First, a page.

SUPERIOR NATIONAL FOREST LAURENTIAN RANGER DISTRICT
LENGTH 4.5 miles TIME 2:45 DIFFICULTY Moderate ROUTE-FINDING MAPS & PERMITS
An information sheet with map is available from the Laurentian District office in Aurora, Country. USGS quad: Virginia. No permit is required.
Drive four miles north of Virginia on Country State Highway 53. The parking area is on the right side of the road.
47° 34′ 36.5″ N 92c 32′ 37.8 ‘ W
The Lookout Mountain Trails, located on the Laurentian Divide just north of Virginia, are in the heart of the Mesabi Iron Range. Streams and rivers north of the divide flow through Canada to Hudson Bay, while those to the south flow to Lake Superior, the Atlantic Ocean, or the Gulf of Mexico. Lookout Mountain is also a part of the Giants Range Batholith, a large mass of intrusive granite rock that has an igneous origin. Batholiths form the core of some mountain ranges and are associated with the mountain building process. Also in this part of northeastern Country lie some of the world’s richest deposits of iron ore: the Mesabi, Cayuna, and Vermillion ranges.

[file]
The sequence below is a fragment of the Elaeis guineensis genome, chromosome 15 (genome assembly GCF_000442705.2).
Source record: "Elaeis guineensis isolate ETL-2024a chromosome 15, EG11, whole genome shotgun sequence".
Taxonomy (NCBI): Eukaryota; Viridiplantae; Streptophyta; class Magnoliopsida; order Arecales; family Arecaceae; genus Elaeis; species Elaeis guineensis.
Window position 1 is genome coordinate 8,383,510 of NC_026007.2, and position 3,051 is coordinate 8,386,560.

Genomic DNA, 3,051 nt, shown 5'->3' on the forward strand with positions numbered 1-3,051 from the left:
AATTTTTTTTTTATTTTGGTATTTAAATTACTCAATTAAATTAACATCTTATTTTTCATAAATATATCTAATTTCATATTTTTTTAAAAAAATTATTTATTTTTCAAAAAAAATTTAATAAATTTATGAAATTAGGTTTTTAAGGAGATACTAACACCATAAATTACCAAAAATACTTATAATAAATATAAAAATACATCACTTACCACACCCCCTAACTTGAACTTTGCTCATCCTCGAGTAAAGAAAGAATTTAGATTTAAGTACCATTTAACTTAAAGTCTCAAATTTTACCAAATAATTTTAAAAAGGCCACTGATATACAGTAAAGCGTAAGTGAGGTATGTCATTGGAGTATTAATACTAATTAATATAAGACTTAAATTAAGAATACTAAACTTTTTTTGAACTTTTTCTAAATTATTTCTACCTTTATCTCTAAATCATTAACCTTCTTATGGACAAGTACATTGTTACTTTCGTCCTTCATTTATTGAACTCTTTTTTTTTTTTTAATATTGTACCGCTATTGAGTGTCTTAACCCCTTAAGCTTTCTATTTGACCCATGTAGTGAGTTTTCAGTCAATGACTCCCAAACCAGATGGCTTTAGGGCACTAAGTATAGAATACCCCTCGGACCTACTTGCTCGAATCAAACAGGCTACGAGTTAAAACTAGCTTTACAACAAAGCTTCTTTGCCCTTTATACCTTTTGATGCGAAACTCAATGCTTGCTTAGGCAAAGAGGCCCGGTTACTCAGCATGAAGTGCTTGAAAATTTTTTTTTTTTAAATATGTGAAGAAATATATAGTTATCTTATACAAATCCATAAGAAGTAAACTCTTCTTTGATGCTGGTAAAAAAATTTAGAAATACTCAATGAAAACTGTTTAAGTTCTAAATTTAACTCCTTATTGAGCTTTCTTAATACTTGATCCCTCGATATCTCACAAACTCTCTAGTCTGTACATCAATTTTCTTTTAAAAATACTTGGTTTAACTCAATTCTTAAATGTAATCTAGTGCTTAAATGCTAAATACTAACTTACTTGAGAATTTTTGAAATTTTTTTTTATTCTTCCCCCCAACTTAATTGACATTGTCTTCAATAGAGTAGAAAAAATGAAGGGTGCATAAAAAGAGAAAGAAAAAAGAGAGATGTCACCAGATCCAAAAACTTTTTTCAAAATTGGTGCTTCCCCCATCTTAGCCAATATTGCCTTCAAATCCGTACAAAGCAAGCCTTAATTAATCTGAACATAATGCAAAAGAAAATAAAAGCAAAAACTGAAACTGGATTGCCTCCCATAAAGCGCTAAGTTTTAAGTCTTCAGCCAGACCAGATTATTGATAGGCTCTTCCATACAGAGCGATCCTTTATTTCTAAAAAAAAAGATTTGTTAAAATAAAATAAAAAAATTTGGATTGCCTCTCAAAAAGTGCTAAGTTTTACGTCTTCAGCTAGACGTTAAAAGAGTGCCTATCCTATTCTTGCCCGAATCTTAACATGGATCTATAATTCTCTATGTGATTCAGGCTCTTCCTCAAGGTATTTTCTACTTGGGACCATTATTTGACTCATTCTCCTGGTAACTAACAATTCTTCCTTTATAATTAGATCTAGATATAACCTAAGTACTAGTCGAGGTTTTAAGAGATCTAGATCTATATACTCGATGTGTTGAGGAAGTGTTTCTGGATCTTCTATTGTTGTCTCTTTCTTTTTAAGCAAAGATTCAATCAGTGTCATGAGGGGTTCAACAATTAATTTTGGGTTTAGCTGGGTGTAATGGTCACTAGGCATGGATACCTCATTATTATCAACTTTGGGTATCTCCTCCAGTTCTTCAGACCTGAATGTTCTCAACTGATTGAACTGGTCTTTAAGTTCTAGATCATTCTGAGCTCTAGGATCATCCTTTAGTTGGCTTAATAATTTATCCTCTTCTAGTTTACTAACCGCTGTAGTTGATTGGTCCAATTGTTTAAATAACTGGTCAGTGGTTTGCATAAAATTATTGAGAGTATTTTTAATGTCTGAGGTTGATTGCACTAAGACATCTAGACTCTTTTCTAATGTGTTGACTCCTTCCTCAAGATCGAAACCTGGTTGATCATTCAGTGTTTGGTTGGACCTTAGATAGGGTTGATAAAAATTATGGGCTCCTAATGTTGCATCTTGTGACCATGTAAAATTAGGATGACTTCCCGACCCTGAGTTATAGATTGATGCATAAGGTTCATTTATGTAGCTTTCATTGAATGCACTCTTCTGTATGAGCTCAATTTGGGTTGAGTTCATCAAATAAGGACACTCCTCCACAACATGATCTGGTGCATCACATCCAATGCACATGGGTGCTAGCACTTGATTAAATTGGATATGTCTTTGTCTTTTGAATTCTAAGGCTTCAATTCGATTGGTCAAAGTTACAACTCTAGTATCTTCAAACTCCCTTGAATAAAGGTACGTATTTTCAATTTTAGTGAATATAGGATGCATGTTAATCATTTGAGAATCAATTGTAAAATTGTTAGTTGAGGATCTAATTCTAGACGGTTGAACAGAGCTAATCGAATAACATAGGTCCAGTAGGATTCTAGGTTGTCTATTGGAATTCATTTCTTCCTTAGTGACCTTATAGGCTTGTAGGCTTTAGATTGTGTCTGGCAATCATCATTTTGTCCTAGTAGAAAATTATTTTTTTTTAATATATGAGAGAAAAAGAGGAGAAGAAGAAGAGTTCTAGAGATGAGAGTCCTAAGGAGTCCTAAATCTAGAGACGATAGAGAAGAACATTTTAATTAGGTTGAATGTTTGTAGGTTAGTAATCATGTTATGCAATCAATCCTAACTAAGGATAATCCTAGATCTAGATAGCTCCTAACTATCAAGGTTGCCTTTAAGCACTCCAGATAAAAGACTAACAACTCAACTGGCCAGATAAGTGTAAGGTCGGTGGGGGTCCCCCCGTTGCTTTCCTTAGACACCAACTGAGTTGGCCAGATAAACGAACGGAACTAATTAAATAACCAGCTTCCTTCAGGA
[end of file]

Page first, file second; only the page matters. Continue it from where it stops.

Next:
Neil Kennedy See also: Caribbean (Chronology); Slavery, Caribbean; Sugar. Best vacation spots in US Bibliography Dunn, Richard. Sugar and Slaves: The Rise and Fall of the Planter Class in the English West Indies, 16241713. New York: W. W. Norton, 1973. O’Shaughnessy, Andrew. An Empire Divided: The Country Revolution and the British Caribbean. Philadelphia: University of Pennsylvania, 2000. St. Lawrence River The St. Lawrence River runs more than 600 miles from its source in the Great Lakes to the Gulf of St. Lawrence and the Atlantic Ocean. The river was the site of early French-Native Country interaction in the sixteenth and seventeenth centuries, and eventually the St. Lawrence River Valley became home to the government of New France. In the worldwide conflict of the Seven Years’ War (known in North Country as the French and Indian War), the St. Lawrence was pivotal in the massive struggle for control of the continent.
France lost its grip on the river, and the ultimate result was the removal of the French as a colonizing power in North Country. In the sixteenth century, the St. Lawrence was home to large towns of Iroquoian-speaking Native Countrys. The Iroquois sustained such large settlements, because they hunted and gathered to supplement their agricultural production. In 1541, Jacques Cartier attempted to found a settlement on the river. This early colonial venture was marked by mistrust between the French and their Iroquois hosts, biting cold, and disease. The colony failed miserably.